On appeal, defendants make the following arguments, namely, (1) whether the trial court had jurisdiction over the partition suit; (2) whether the trial court erred in ordering the entirety of the land to be sold; (3) whether the trial court's requirement of a $3 million supercedeas bond and the trial court's refusal to stay enforcement of the sale decree were abuses of discretion; (4) whether the conduct of the sale of the property was erroneous; and (5) whether Judge Hogan and "the judges of Kendall County" were required to recuse themselves from presiding over the subject cause of action.
Before addressing the issues raised on appeal, we will deal with plaintiff's motions to dismiss this appeal, which were ordered taken with the case. Plaintiff argues that this court does not have jurisdiction over this appeal on the basis of lack of jurisdiction and mootness. To eliminate at least some of the confusion surrounding the various appeals, we will address the appeals separately.
Before doing so, we note that Jerome has never filed an appellate brief in this matter and that he has not joined the briefs filed by Rosemary. A reviewing court has the inherent authority to dismiss an appeal for an appellant's failure to file a brief. First Capitol Mortgage Corp. v. Talandis Construction Corp., 63 Ill. 2d 128, 131 (1976). Accordingly, Jerome's appeal is dismissed for failure to file a brief with this court.
Appeal of Order for Sale of the Property
Initially, plaintiff argues that this court lacks jurisdiction over issues related to the sale of the property because this court has previously affirmed the October 28, l997, order, which directed the sale of the property. Rosemary argues that this court ruled that the appeal was untimely as this order was not a final and appealable order and that this court's dismissal of her appeal in no way prejudices her instant appeal. The factual background to this argument is as follows. After a trial on the partition suit was held in August of 1997, the trial court entered an order on October 28, 1997. In it, the trial court found that the parties were the three owners of the subject property and that each held an undivided one-third interest in it as tenants in common. This order also approved Commissioner Crowley's report, finding that, "[t]he whole or any of the premises sought to be partitioned cannot be partitioned without manifest prejudice to the owners thereof" and "the entire property at issue be and here sold at public sale." On December 1, l997, Rosemary filed a notice of appeal regarding the October 28, l997, order. On December 29, l997, this court ordered Rosemary to file her appellate brief on or before March 10, 1998, which she failed to do. On March 10, l998, Rosemary filed for an extension of time to file her appellate brief. This court extended the time for Rosemary to file her appellate brief until June 2, l998.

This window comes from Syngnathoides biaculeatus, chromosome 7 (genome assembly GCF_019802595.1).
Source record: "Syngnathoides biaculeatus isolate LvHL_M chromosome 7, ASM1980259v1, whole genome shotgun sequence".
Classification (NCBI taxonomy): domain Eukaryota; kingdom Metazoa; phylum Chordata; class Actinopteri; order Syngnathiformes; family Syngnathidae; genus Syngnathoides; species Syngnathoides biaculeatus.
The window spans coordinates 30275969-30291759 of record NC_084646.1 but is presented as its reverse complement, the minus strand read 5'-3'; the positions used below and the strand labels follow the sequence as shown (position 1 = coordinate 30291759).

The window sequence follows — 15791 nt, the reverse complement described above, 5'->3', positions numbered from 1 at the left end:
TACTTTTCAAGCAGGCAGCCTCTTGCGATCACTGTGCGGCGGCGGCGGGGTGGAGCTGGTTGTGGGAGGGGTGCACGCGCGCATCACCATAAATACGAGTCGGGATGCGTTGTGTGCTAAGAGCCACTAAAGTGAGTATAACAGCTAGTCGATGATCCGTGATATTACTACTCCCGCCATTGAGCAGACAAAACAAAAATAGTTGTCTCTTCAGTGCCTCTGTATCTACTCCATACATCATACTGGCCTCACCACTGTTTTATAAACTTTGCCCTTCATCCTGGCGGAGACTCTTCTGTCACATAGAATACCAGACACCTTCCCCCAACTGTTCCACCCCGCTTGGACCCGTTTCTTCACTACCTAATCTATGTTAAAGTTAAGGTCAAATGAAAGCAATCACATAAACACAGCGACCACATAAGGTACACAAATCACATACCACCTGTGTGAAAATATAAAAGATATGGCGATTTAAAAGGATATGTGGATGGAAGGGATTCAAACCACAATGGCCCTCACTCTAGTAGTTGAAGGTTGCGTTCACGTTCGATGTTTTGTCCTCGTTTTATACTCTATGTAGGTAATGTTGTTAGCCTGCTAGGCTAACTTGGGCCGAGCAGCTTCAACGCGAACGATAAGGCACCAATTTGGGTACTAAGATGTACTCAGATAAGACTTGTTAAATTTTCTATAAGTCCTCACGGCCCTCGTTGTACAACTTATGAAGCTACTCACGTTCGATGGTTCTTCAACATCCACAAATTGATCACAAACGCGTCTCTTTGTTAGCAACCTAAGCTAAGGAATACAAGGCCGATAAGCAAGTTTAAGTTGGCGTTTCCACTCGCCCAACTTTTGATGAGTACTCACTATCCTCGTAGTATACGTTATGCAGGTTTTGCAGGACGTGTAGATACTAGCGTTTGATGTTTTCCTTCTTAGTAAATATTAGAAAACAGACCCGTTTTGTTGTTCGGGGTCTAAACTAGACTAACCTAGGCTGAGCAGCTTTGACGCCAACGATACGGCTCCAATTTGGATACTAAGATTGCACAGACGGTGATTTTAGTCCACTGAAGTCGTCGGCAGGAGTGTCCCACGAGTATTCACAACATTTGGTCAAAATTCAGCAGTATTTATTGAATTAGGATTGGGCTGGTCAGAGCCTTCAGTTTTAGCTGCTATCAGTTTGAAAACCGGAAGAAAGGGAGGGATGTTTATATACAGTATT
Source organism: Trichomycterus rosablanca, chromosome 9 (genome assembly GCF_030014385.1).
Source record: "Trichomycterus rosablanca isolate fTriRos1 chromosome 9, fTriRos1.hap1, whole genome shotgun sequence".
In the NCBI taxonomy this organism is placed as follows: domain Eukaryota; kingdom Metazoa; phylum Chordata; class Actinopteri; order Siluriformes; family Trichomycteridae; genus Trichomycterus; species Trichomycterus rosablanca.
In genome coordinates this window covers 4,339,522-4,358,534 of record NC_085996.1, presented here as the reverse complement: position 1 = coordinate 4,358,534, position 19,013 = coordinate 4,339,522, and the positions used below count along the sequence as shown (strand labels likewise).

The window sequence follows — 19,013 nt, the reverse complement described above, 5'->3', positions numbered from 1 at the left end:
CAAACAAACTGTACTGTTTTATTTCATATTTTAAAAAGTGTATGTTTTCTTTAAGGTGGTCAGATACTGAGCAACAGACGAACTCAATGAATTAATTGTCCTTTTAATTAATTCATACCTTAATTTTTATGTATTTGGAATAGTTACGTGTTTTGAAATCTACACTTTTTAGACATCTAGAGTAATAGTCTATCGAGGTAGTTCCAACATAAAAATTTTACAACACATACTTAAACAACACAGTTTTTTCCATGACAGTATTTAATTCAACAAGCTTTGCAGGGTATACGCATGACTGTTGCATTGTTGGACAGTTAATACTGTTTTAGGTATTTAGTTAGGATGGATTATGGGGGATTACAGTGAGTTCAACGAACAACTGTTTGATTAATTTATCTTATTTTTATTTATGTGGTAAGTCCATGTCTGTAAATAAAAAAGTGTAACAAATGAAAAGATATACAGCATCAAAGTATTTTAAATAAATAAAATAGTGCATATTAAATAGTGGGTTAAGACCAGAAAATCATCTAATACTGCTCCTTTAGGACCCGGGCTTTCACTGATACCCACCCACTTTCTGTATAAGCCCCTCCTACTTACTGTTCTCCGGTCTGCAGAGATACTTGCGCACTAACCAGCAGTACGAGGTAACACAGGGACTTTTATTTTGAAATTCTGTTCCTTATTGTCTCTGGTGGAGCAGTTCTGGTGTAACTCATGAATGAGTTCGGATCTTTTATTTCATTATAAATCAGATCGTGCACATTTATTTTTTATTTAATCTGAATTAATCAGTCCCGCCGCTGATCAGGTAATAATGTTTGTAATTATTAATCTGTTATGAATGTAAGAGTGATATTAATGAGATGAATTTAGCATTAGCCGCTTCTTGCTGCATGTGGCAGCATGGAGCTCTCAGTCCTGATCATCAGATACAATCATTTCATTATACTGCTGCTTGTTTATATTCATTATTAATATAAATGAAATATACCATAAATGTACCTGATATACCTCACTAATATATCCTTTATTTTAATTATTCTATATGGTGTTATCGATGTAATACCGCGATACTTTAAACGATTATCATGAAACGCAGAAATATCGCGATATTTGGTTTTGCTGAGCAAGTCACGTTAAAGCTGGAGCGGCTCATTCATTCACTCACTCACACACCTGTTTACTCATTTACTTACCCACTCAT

On June 3, 1998, a day after she was to have filed her appellate brief, Rosemary filed another notice of appeal, a motion to combine appeals, and for an extension of time to file her brief. This second notice of appeal was related to a number of trial court rulings regarding the process of selling the property. Plaintiff filed a motion to dismiss all the orders appealed from in Rosemary's second notice of appeal, arguing that all were interlocutory in nature and that this court had no jurisdiction over them. Further, plaintiff opposed Rosemary's motions to combine the appeals and for an extension of time to file her brief. On June 19, l998, this court entered an order (1) denying Rosemary's motion to consolidate appeals; (2) granting plaintiff's motion to dismiss Rosemary's second notice of appeal on the grounds that the trial court's orders were not final and appealable; and (3) dismissing Rosemary's first appeal on the basis that there had been no final order entered by the trial court.
This court's ruling had the effect of making it the law of the case that the October 28, 1997, order to sell the property was not final. Added to this is the fact that the trial court's order of October 28, 1997, did not contain the necessary Rule 304(a) (155 Ill. 2d R. 304(a)) language stating there was no just reason for delaying enforcement or appeal. As a result, we conclude that the subject notice of appeal by Rosemary was without effect and that its dismissal did not prevent her from subsequently appealing from the order to sell the property. Appeal from Denial of Motion for Change of Venue